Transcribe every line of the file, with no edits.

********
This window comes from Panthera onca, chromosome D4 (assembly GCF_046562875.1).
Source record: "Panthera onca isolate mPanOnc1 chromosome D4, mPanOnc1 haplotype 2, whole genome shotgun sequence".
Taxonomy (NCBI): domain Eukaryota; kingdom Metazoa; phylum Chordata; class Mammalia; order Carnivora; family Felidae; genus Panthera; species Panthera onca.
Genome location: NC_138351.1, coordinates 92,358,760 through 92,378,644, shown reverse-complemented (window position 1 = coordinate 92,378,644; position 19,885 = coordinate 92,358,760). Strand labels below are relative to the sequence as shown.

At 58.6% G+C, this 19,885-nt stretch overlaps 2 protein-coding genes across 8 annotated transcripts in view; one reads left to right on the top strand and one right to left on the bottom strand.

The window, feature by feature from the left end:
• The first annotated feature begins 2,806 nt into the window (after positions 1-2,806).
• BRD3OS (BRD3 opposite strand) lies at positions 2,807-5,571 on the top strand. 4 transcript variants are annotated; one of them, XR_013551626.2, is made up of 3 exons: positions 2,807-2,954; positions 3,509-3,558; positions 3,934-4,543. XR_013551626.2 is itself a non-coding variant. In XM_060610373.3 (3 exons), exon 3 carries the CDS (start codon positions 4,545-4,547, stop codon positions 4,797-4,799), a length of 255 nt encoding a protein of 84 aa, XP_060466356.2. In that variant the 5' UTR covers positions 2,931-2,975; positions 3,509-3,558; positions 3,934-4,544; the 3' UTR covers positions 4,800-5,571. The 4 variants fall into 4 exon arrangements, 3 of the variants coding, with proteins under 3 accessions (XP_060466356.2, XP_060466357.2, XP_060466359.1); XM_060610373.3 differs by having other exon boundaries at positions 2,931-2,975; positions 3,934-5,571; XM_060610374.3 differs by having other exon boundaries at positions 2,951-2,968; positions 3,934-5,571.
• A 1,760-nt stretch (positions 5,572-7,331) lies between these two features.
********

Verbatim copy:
This window comes from Panthera onca, chromosome D4 (assembly GCF_046562875.1).
Source record: "Panthera onca isolate mPanOnc1 chromosome D4, mPanOnc1 haplotype 2, whole genome shotgun sequence".
Taxonomy (NCBI): domain Eukaryota; kingdom Metazoa; phylum Chordata; class Mammalia; order Carnivora; family Felidae; genus Panthera; species Panthera onca.
Genome location: NC_138351.1, coordinates 92,358,760 through 92,378,644, shown reverse-complemented (window position 1 = coordinate 92,378,644; position 19,885 = coordinate 92,358,760). Strand labels below are relative to the sequence as shown.

At 58.6% G+C, this 19,885-nt stretch overlaps 2 protein-coding genes across 8 annotated transcripts in view; one reads left to right on the top strand and one right to left on the bottom strand.

The window, feature by feature from the left end:
• The first annotated feature begins 2,806 nt into the window (after positions 1-2,806).
• BRD3OS (BRD3 opposite strand) lies at positions 2,807-5,571 on the top strand. 4 transcript variants are annotated; one of them, XR_013551626.2, is made up of 3 exons: positions 2,807-2,954; positions 3,509-3,558; positions 3,934-4,543. XR_013551626.2 is itself a non-coding variant. In XM_060610373.3 (3 exons), exon 3 carries the CDS (start codon positions 4,545-4,547, stop codon positions 4,797-4,799), a length of 255 nt encoding a protein of 84 aa, XP_060466356.2. In that variant the 5' UTR covers positions 2,931-2,975; positions 3,509-3,558; positions 3,934-4,544; the 3' UTR covers positions 4,800-5,571. The 4 variants fall into 4 exon arrangements, 3 of the variants coding, with proteins under 3 accessions (XP_060466356.2, XP_060466357.2, XP_060466359.1); XM_060610373.3 differs by having other exon boundaries at positions 2,931-2,975; positions 3,934-5,571; XM_060610374.3 differs by having other exon boundaries at positions 2,951-2,968; positions 3,934-5,571.
• A 1,760-nt stretch (positions 5,572-7,331) lies between these two features.